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NTIA Finds More Space For 3G

The National Telecommunications and Information Administration (NTIA) announced it would open up spectrum for 3G use, ending months of acrimonious debate between corporate America and government agencies.

The Department of Defense (DOD) and other federal agencies have been fighting a battle to keep spectrum in the 1710-1755 MHz and 2110-2170 MHz bands closed for military use only, while wireless carriers have been clamoring for more room to operate high-speed Internet wireless phones.

The NTIA determined 135 MHz of total spectrum can be released -- 90 MHz in the 1710-1770 MHz band and 45 MHz in the 2110-2170 MHz -- space that wireless phone carriers will ultimately use to expand the reach of its 3G wireless phone networks.

Agencies affected include the National Aeronautics and Space Administration (NASA), Department of Justics (DOJ), Department of Treasury, the U.S. Postal Service, Department of Transportation (DOT), and the DOD.

The reported concluded that the entire 1710-1755 MHz band would need to be cleared out eventually.

That's not good news for federal agencies using the re-allocated bands; affected agencies have until December 2008 to clear out, depending on "the nature of the radio communications," the NTIA report stated. Government aeronautical mobile systems and terrestrial systems were found to cause "significant" interference to commercial networks, prompting the report's finding to clear out the 1710-1755 MHz band.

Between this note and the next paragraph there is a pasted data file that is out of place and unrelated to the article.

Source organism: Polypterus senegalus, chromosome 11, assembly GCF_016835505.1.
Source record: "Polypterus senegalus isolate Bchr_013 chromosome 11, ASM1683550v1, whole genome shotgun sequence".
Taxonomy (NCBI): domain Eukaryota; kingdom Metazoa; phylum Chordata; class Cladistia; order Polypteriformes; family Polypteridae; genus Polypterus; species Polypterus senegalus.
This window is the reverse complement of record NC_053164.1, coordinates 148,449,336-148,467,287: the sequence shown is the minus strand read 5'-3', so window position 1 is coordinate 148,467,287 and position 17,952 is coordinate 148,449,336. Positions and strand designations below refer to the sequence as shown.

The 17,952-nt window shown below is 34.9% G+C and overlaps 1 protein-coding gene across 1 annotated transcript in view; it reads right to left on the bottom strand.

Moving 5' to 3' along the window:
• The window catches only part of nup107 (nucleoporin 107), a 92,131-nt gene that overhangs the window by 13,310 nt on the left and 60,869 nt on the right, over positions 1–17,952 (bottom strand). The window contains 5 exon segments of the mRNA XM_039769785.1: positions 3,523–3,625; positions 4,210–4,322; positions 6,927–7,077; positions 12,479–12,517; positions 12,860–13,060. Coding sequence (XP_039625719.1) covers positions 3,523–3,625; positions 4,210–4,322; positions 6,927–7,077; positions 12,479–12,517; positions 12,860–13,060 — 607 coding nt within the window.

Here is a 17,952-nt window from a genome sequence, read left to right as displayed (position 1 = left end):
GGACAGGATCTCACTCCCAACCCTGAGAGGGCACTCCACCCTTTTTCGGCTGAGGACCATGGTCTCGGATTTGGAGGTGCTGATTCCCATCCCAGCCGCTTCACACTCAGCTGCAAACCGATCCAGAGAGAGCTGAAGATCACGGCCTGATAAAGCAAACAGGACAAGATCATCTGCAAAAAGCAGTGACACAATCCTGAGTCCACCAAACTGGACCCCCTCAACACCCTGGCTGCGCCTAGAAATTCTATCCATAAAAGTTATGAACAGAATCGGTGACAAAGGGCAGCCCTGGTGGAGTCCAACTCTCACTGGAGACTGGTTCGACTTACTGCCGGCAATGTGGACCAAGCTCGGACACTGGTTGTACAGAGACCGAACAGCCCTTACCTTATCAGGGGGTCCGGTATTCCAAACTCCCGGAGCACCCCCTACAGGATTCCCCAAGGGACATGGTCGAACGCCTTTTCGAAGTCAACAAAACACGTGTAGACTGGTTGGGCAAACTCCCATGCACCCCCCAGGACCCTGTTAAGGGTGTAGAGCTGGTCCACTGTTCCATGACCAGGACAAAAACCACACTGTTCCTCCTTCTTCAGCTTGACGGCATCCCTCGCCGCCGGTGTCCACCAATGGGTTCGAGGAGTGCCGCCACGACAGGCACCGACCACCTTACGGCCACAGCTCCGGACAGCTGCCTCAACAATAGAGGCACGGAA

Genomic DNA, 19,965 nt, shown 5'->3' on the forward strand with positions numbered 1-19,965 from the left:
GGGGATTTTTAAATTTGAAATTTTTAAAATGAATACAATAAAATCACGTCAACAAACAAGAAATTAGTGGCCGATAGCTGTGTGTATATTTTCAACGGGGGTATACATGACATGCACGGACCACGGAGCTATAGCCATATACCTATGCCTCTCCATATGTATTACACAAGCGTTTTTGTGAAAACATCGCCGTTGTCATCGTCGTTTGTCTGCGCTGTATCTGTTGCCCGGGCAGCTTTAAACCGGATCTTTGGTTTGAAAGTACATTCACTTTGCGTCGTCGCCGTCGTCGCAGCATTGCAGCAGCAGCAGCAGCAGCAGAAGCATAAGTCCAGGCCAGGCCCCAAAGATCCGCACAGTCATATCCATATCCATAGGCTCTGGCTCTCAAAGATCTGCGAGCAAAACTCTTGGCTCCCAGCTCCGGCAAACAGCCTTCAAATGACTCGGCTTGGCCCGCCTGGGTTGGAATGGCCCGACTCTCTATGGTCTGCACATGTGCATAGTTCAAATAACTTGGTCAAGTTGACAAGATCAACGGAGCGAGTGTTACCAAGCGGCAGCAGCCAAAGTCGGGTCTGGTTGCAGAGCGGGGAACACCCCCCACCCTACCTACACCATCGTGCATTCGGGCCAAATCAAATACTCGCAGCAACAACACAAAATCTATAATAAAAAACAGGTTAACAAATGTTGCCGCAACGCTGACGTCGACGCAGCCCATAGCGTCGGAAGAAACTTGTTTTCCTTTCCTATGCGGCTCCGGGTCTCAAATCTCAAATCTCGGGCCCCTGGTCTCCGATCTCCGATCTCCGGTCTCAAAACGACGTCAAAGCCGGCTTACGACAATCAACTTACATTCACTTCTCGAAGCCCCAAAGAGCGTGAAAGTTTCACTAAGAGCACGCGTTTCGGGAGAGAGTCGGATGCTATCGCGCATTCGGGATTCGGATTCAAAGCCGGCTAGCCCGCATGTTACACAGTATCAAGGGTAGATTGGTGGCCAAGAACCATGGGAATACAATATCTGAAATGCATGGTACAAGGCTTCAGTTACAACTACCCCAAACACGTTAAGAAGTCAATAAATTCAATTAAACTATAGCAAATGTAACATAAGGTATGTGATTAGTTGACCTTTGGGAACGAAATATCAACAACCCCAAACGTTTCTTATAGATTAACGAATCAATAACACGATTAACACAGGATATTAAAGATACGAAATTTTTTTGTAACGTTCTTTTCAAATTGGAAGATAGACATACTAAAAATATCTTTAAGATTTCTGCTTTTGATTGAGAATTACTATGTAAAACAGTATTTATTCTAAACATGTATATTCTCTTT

It's uncertain when the Federal Communications Commission (FCC) will auction off the spectrum, though it likely won't happen for another couple years. Regardless of the time frame, the Strom Thurmond National Defense Authorization Act for fiscal year 1999 stipulates the winning carriers will pay for the DOD to move or modify systems out of the spectrum.

Senators Fritz Hollings, Senate Commerce, Science and Transportation Committee chairman, and Daniel Inouye, Subcommittee on Communications chairman, said Congress would make sure the government isn't stuck with the bill, in a joint statement praising all parties involved for reaching an agreement.

"In the near future, we plan to introduce bipartisan legislation that will supplement these positive steps by addressing a number of spectrum management issues, including the reimbursement of government users when they are required to relocate their facilities to make spectrum available for commercial purposes."

The cost of the move/modification won't be cheap: according to estimates provided by the DOD, the cost to move just non-protected military systems in the 1710-1755 MHz band will run $448-548 million. That doesn't include the 16 protected radio-communication sites operated by the DOD.

The FCC has run in to numerous stumbling blocks in the spectrum auction process. Last month, Congress cancelled an FCC auction under pressure from the Secretary of Commerce Donald Evans and the Cellular Telecommunications and Internet Association (CTIA).